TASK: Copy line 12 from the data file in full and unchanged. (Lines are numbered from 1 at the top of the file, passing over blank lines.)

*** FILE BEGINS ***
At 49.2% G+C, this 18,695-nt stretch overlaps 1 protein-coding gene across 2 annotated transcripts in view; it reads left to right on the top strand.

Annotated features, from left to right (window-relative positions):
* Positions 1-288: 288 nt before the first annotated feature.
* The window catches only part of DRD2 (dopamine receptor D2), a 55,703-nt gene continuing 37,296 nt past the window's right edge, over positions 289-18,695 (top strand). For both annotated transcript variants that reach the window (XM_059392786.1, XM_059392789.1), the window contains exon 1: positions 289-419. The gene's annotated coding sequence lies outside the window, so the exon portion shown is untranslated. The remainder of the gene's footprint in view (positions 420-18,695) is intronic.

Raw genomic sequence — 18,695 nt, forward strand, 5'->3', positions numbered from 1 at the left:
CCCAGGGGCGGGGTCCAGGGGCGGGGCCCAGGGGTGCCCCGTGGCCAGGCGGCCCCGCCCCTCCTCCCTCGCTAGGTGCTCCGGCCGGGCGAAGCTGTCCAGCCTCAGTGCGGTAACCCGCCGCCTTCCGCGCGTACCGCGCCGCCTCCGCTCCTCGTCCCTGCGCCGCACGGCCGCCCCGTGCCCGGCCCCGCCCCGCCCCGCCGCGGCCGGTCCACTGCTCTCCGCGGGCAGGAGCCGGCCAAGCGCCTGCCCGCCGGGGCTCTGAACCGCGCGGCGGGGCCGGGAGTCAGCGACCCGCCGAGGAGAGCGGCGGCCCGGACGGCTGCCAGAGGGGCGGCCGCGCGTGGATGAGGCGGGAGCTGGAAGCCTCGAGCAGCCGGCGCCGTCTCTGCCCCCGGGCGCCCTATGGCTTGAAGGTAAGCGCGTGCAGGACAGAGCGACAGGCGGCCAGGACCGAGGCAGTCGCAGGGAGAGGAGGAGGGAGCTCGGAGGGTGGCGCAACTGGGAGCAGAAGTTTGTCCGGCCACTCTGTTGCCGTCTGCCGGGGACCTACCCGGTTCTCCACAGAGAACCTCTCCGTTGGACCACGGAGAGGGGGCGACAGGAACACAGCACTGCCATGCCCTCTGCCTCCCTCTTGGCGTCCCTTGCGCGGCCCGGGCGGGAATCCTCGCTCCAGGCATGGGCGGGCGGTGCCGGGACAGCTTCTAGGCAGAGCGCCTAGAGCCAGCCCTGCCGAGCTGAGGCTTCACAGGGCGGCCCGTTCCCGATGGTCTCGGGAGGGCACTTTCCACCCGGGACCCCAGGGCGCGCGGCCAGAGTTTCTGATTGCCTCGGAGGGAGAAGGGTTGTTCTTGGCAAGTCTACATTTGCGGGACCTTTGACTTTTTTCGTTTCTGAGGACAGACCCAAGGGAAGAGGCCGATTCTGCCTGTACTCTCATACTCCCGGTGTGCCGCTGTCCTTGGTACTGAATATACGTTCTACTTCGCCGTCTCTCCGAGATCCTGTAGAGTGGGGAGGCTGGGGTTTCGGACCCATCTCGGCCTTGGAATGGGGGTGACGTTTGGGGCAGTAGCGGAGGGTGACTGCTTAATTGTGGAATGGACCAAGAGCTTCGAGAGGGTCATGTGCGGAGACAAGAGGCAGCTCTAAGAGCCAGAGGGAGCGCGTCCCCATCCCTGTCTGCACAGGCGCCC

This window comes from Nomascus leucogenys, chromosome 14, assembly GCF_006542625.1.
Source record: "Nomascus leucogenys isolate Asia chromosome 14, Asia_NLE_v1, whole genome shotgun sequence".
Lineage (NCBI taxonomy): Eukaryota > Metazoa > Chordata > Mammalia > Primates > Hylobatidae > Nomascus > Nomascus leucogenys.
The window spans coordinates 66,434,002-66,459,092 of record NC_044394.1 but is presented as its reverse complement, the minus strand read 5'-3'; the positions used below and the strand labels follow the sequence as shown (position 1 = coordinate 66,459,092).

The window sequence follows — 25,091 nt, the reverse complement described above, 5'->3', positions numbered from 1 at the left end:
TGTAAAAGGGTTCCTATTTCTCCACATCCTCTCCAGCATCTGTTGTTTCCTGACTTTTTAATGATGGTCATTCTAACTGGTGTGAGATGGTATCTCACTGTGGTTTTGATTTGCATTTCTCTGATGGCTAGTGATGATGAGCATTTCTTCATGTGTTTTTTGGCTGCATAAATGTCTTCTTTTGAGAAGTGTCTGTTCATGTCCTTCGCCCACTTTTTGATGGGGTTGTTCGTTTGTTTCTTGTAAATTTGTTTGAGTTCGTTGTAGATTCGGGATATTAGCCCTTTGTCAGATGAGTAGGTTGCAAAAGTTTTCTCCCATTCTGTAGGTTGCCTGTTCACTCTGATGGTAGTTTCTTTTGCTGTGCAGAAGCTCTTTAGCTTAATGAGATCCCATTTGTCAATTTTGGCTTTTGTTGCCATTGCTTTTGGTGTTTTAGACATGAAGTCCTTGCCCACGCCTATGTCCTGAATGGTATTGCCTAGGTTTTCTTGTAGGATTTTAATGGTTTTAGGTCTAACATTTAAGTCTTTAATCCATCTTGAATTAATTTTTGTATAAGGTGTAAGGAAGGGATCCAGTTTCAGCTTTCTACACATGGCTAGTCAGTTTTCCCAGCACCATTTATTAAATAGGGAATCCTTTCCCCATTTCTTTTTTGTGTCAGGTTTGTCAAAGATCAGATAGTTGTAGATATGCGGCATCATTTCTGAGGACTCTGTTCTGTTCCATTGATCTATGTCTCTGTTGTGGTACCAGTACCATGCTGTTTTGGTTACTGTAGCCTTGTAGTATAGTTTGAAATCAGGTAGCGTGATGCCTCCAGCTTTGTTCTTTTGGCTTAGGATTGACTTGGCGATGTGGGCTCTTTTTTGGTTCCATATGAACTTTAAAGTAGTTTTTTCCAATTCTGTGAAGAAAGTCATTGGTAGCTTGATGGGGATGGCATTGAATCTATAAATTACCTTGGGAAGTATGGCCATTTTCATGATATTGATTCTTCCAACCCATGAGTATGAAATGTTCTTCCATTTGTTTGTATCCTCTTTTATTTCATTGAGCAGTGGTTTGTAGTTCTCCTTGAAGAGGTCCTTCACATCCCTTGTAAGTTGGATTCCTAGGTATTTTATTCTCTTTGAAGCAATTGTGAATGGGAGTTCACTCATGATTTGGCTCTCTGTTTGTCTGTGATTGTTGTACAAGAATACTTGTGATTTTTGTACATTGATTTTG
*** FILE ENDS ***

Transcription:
TGTAAAAGGGTTCCTATTTCTCCACATCCTCTCCAGCATCTGTTGTTTCCTGACTTTTTAATGATGGTCATTCTAACTGGTGTGAGATGGTATCTCACTGTGGTTTTGATTTGCATTTCTCTGATGGCTAGTGATGATGAGCATTTCTTCATGTGTTTTTTGGCTGCATAAATGTCTTCTTTTGAGAAGTGTCTGTTCATGTCCTTCGCCCACTTTTTGATGGGGTTGTTCGTTTGTTTCTTGTAAATTTGTTTGAGTTCGTTGTAGATTCGGGATATTAGCCCTTTGTCAGATGAGTAGGTTGCAAAAGTTTTCTCCCATTCTGTAGGTTGCCTGTTCACTCTGATGGTAGTTTCTTTTGCTGTGCAGAAGCTCTTTAGCTTAATGAGATCCCATTTGTCAATTTTGGCTTTTGTTGCCATTGCTTTTGGTGTTTTAGACATGAAGTCCTTGCCCACGCCTATGTCCTGAATGGTATTGCCTAGGTTTTCTTGTAGGATTTTAATGGTTTTAGGTCTAACATTTAAGTCTTTAATCCATCTTGAATTAATTTTTGTATAAGGTGTAAGGAAGGGATCCAGTTTCAGCTTTCTACACATGGCTAGTCAGTTTTCCCAGCACCATTTATTAAATAGGGAATCCTTTCCCCATTTCTTTTTTGTGTCAGGTTTGTCAAAGATCAGATAGTTGTAGATATGCGGCATCATTTCTGAGGACTCTGTTCTGTTCCATTGATCTATGTCTCTGTTGTGGTACCAGTACCATGCTGTTTTGGTTACTGTAGCCTTGTAGTATAGTTTGAAATCAGGTAGCGTGATGCCTCCAGCTTTGTTCTTTTGGCTTAGGATTGACTTGGCGATGTGGGCTCTTTTTTGGTTCCATATGAACTTTAAAGTAGTTTTTTCCAATTCTGTGAAGAAAGTCATTGGTAGCTTGATGGGGATGGCATTGAATCTATAAATTACCTTGGGAAGTATGGCCATTTTCATGATATTGATTCTTCCAACCCATGAGTATGAAATGTTCTTCCATTTGTTTGTATCCTCTTTTATTTCATTGAGCAGTGGTTTGTAGTTCTCCTTGAAGAGGTCCTTCACATCCCTTGTAAGTTGGATTCCTAGGTATTTTATTCTCTTTGAAGCAATTGTGAATGGGAGTTCACTCATGATTTGGCTCTCTGTTTGTCTGTGATTGTTGTACAAGAATACTTGTGATTTTTGTACATTGATTTTG